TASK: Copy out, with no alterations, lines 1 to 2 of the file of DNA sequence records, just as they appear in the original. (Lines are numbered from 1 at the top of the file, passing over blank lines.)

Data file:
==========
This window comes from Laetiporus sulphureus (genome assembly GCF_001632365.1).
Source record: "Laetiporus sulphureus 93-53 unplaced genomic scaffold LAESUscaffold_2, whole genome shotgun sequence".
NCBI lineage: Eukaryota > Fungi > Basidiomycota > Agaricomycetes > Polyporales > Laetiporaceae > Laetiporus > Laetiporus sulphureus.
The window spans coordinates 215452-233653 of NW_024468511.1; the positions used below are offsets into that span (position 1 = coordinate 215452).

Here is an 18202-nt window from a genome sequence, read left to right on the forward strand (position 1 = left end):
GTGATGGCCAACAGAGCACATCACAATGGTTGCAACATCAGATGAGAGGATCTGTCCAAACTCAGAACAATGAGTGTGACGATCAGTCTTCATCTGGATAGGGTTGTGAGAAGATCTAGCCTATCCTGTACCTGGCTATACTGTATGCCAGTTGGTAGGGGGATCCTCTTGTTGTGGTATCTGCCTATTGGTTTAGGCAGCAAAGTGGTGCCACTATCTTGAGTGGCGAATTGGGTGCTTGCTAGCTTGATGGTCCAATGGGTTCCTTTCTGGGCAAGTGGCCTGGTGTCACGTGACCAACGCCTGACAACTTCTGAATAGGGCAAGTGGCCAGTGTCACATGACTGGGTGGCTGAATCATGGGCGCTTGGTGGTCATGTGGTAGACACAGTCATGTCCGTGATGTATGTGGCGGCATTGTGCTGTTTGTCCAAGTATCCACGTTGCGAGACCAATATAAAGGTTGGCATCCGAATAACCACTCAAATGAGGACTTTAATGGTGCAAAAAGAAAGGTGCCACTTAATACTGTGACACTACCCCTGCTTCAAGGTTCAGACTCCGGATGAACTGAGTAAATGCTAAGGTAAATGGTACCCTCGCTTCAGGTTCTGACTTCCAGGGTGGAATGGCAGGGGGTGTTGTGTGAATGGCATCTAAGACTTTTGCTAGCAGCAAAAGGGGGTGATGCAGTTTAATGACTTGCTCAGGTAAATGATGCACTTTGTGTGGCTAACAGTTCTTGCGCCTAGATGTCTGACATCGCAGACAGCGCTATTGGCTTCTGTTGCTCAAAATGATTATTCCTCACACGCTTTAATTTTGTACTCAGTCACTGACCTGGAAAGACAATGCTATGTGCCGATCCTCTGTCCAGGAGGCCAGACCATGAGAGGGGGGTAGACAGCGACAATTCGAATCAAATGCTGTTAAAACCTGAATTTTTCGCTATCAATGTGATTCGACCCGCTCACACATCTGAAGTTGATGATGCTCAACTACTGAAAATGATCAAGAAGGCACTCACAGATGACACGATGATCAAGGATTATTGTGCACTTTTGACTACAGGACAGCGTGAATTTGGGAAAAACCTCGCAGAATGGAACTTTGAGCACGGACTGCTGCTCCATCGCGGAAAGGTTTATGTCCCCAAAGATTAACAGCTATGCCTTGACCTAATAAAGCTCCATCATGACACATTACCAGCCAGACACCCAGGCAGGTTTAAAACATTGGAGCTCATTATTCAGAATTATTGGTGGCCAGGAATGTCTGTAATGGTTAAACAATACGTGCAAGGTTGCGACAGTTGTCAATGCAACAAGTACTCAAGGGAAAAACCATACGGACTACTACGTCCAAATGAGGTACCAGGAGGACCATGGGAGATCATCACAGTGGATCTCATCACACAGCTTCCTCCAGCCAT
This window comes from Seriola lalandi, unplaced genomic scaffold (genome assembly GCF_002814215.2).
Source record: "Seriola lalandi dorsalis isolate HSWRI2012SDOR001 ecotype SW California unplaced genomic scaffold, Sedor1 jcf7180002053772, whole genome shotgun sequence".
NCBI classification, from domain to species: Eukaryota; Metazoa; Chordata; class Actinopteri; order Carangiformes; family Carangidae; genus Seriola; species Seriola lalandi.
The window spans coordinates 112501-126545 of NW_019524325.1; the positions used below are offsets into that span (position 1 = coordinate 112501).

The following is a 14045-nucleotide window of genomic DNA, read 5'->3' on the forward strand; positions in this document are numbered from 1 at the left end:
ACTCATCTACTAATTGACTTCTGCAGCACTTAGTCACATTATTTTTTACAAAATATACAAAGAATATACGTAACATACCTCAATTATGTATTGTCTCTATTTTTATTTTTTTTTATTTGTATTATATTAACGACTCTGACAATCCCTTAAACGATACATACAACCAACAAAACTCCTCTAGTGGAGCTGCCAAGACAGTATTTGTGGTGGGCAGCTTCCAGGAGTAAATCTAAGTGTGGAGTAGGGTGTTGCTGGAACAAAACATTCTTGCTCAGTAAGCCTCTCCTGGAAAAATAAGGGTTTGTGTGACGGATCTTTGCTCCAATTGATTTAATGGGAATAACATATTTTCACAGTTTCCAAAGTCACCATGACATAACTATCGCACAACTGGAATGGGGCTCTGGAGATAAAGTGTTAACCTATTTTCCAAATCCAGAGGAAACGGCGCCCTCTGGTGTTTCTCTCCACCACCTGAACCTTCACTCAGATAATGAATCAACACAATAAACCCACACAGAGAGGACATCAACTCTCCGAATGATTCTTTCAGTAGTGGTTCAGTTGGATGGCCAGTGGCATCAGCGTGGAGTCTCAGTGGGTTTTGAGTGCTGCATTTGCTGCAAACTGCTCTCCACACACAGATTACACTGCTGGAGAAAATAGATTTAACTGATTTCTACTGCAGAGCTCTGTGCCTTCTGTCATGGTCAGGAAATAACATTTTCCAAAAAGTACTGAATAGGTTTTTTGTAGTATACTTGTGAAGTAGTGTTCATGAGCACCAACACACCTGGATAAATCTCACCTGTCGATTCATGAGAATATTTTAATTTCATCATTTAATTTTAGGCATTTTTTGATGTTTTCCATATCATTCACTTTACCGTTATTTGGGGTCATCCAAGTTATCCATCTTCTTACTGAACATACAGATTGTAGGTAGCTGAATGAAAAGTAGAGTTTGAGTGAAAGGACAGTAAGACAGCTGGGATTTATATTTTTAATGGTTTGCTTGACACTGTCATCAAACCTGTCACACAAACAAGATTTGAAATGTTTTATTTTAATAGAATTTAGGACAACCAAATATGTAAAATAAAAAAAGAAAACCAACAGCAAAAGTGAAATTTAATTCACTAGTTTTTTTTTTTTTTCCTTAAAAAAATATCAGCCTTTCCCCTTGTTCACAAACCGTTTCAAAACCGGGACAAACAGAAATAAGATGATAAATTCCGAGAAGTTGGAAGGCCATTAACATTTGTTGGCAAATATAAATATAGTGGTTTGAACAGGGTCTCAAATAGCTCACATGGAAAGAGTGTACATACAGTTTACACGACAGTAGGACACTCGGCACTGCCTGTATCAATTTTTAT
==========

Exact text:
This window comes from Laetiporus sulphureus (genome assembly GCF_001632365.1).
Source record: "Laetiporus sulphureus 93-53 unplaced genomic scaffold LAESUscaffold_2, whole genome shotgun sequence".